One of the nice things about this blog is that I get to find mostly forgotten singers and hear them for the first time. I “discover” a lot of singers in this way. This post will be about a once-very-famous Belgian tenor named Fernand Ansseau. He was called a second Caruso in his time. This is a big voice with very good vocal production. There is no squeezing of the larynx or use of the swallowing muscles to produce a sound. There is no tension in this voice. The first piece is the duo between tenor and baritone from the first act of Gounod’s Faust. Marcel Journet is Méphistophélès.

Faust (Gounod) 1st act Duo

FAUST
Mais ce Dieu, que peut-il pour moi?
Me rendra-t-il l’amour, la jeunesse et la foi?
Avec rage.
Maudites soyez vous, ô voluptés humaines!
Maudites soient les chaînes
Oui me font ramper ici-bas!
Maudit soit tout ce qui nous leurre,
Vain espoir qui passe avec l’heure,
Rêves d’amour ou de combats!
Maudit soit le bonheur, maudite la science,
La prière et la foi!
Maudite sois-tu, patience!
A moi, Satan! à moi!

Méphistophélès apparaissant.

SCÈNE II
Faust et Méphistophélès

MÉPHISTOPHÉLÈS
Me voici! – D’où vient ta surprise?
Ne suis-je pas mis à ta guise?
L’épée au côté, la plume au chapeau,
L’escarcelle pleine, un riche manteau
Sur l’épaule; – en somme
Un vrai gentilhomme!
Eh bien! que me veux-tu, docteur!
Parle, voyons! … – Te fais-je peur?

FAUST
Non!

MÉPHISTOPHÉLÈS
Doutes-tu de ma puissance?

FAUST
Peut-être!

MÉPHISTOPHÉLÈS
Mets-la donc à l’épreuve!

FAUST
Va-t’en!

MÉPHISTOPHÉLÈS
Fi! c’est là ta reconnaissance!
Apprends de moi qu’avec Satan
L’on en doit user d’autre sorte,
Et qu’il n’était pas besoin
De l’appeler de si loin
Pour le mettre ensuite à la porte!

FAUST
Et que peux-tu pour moi?

MÉPHISTOPHÉLÈS
Tout … Mais dis-moi d’abord
Ce que tu veux; – est-ce de l’or?

FAUST
Que ferai-je de la richesse?

MÉPHISTOPHÉLÈS
Bon, je vois où le bât te blesse!
Tu veux la gloire?

FAUST
Plus encor!

MÉPHISTOPHÉLÈS
La puissance?

FAUST
Non! Je veux un trésor
Qui les contient tous! …
Je veux la jeunesse! …
A moi les plaisirs,
Les jeunes maîtresses!
A moi leurs caresses!
A moi leurs désirs!
A moi l’énergie
Des instincts puissants,
Et la folle orgie
Du cœur et des sens!
Ardente jeunesse,
A moi les désirs,
A moi ton ivresse,
A moi les plaisirs!

MÉPHISTOPHÉLÈS
Fort bien!
Je puis contenter ton caprice.

FAUST
Et que te donnerai-je en retour?

MÉPHISTOPHÉLÈS
Presque rien!
Ici, je suis à ton service,
Mais là-bas, tu seras au mien!

FAUST
Là-bas? …

MÉPHISTOPHÉLÈS
Là-bas ….
Lui présentant un parchemin
Allons, signe! – Eh quoi! ta main tremble!
Que faut-il pour te décider?
La jeunesse t’appelle; ose la regarder!

Apparition de Marguerite au Rouet

FAUST
O merveille!

MÉPHISTOPHÉLÈS
Eh bien! que t’en semble?

FAUST
Donne! …

MÉPHISTOPHÉLÈS
Allons donc! …
Prenant la coupe restée sur la table
Et maintenant,
Maître, c’est moi qui te convie
A vider cette coupe où fume en bouillonnant
Non plus la mort, non plus le poison; mais la vie!

FAUST
prenant la coupe
A toi, à toi, à toi,
Fantôme adorable et charmant!

Il vide la coupe et se trouve métamorphosé en jeune et élégant seigneur. La vision disparait.

MÉPHISTOPHÉLÈS
Viens!

FAUST
Je la reverrai?

MÉPHISTOPHÉLÈS
Sans doute.

FAUST
Quand?

MÉPHISTOPHÉLÈS
Aujourd’hui.

FAUST
C’est bien!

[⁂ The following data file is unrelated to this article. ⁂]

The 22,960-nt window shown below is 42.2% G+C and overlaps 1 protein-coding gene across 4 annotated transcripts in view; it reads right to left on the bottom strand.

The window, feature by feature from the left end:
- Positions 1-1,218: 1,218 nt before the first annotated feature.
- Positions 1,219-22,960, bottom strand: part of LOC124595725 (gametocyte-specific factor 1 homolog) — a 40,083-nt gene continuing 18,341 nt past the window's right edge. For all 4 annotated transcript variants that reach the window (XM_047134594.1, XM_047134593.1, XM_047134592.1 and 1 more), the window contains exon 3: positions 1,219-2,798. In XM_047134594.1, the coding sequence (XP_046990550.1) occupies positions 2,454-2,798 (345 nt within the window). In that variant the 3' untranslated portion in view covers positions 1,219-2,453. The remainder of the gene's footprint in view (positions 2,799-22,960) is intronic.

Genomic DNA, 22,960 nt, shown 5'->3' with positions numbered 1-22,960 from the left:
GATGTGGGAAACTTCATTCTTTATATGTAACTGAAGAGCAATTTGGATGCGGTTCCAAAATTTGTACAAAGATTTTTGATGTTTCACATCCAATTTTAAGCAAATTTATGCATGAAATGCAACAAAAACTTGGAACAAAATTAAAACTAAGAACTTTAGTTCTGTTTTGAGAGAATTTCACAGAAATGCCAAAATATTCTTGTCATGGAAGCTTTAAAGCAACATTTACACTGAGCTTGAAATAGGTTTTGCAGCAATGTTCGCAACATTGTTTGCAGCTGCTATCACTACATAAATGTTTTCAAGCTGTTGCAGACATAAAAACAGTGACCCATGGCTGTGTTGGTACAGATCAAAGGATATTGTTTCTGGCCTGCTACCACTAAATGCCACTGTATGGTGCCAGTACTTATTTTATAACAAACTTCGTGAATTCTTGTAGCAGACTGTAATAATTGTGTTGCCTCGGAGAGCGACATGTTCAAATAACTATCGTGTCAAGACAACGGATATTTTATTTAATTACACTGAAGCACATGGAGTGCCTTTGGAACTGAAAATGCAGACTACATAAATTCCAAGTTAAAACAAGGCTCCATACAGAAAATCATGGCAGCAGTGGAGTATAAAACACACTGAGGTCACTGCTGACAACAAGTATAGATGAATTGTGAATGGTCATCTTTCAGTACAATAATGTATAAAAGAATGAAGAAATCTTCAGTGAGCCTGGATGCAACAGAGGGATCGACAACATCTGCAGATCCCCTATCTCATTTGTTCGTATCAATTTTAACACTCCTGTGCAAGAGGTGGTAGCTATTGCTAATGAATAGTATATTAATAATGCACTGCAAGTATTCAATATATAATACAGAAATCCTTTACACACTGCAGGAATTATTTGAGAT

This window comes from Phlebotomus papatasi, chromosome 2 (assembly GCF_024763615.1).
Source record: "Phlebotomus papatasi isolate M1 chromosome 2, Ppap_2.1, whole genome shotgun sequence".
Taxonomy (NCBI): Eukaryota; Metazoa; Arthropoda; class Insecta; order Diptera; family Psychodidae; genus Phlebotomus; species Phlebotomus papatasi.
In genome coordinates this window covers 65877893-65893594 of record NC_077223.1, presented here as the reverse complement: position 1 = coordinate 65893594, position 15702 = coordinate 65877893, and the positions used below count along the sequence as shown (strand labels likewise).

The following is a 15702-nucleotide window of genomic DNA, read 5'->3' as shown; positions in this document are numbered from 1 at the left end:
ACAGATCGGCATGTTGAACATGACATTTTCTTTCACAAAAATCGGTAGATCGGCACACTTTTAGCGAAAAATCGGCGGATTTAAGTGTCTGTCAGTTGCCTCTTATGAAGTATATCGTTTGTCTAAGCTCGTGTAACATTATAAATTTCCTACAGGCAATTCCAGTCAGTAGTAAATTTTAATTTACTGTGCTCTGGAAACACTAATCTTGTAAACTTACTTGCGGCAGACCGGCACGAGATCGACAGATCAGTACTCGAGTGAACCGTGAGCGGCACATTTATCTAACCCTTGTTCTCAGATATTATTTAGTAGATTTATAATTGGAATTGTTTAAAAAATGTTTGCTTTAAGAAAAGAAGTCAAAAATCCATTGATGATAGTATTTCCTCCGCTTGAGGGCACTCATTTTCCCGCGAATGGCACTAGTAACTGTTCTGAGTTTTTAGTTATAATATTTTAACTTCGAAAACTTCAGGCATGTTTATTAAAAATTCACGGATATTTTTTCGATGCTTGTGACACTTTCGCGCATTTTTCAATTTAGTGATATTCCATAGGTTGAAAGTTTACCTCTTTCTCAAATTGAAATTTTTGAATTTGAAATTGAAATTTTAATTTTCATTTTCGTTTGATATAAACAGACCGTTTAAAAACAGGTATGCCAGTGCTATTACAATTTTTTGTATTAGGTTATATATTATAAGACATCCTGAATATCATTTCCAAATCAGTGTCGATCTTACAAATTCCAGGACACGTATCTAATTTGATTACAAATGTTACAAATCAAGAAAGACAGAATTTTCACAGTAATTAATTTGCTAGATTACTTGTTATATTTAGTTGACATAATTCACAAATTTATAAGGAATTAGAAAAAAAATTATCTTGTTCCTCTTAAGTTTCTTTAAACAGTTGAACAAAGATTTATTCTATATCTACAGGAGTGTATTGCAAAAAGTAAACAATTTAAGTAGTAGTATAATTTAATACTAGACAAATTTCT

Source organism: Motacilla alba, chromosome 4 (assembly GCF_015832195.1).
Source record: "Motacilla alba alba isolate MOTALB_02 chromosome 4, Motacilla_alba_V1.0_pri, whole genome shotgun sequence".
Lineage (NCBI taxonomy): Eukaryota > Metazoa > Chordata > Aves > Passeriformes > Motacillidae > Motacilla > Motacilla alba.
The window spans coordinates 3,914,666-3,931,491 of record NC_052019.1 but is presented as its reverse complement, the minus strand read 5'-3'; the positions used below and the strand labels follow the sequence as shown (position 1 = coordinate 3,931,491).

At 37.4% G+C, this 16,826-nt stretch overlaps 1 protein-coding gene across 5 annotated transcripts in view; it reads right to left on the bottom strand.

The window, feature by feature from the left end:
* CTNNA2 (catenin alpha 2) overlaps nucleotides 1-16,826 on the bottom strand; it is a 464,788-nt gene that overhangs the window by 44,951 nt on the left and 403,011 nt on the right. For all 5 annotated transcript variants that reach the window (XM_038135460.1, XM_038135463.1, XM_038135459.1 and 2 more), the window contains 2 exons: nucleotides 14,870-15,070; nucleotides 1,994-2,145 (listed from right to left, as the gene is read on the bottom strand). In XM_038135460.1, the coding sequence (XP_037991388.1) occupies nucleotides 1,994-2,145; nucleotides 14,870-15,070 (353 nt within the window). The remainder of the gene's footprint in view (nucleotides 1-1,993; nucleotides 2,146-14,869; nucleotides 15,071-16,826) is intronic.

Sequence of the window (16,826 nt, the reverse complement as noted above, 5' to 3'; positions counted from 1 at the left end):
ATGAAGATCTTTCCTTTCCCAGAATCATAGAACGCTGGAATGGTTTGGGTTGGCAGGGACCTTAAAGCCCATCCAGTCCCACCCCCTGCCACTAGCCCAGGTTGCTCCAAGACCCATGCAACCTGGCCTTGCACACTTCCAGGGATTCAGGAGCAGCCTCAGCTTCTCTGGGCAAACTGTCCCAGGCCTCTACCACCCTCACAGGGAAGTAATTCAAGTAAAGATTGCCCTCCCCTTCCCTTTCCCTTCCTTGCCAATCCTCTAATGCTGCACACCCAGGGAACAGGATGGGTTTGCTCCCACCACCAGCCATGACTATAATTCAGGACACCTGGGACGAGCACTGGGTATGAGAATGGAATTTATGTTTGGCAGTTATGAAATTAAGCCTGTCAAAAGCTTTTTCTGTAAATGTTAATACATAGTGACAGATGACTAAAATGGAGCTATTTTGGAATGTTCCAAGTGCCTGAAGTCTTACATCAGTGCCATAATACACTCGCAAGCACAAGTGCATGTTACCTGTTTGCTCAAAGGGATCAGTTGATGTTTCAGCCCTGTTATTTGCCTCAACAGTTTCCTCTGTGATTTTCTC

MÉPHISTOPHÉLÈS
En route!

FAUST
putting down his cup
God! God! God!
He drops back in his armchair
But what can this God of theirs do for me?
Will he give me back love, youth and faith?
A curse on you, O human pleasures!
A curse on the fetters
Which have me grovelling on this earth!
A curse on all that deceives us,
Idle hope which speeds away with the hours,
Dream of love or of battle!
A curse on happiness, a curse on science,
Prayer and faith!
A curse on you, patience!
Satan, come to me!

MEPHISTOPHELES
suddenly appearing
Here I am!
Why are you surprised?
Is my attire not to your taste?
My sword at my side, a feather in my hat,
Money in my purse, a splendid cloak
Over my shoulder; in short,
A real gentleman!
Well, doctor, what do you want with me?
Come now, speak, are you afraid of me?

FAUST
No!

MEPHISTOPHELES
Do you doubt my power?

FAUST
Perhaps I do!

MEPHISTOPHELES
Put it to the test then!

FAUST
Go away!

MEPHISTOPHELES
Pshaw! Is this how you thank me?
Let me tell you that with Satan
One must sing another tune
And that there was no need
To call him such a long way away
Only to show him the door!

FAUST
Well, what can you do for me?

MEPHISTOPHELES
Everything! But first, tell me
What it is you want. Is it gold?

FAUST
What should I do with riches?

MEPHISTOPHELES
Very well! I see where the shoe pinches!
You yearn for glory?

FAUST
More than that!

MEPHISTOPHELES
Power, then?

FAUST
No! I want a treasure
Which contains them all!
I want youth!
Then, pleasure will be mine,
So will young mistresses!
Mine their caresses!
Mine their desires!
Mine the energy
Of powerful instincts
And the mad orgy
Of the heart and senses!
Fiery youth,
I want your desires,
I want your raptures,
I want your pleasures!…

MEPHISTOPHELES
Very well! I can gratify your whim!

FAUST
And what shall I give you in return?

MEPHISTOPHELES
A mere trifle.
Here, I am in your service
But down there, you will be in mine.

FAUST
Down there?

MEPHISTOPHELES
holding out a parchment
Down there! Come now, sign this.
What, your hand is shaking?
What can I find to urge you on?
Youth is calling you, be bold enough to look at it!

He conjures up a vision of Marguerite sitting at her spinning-wheel

FAUST
O marvel!

MEPHISTOPHELES
Well? What do you think of it?

FAUST
taking the parchment
Here!
He signs

MEPHISTOPHELES
We are set!
He takes the beaker from the table.
And now, Master, I myself invite you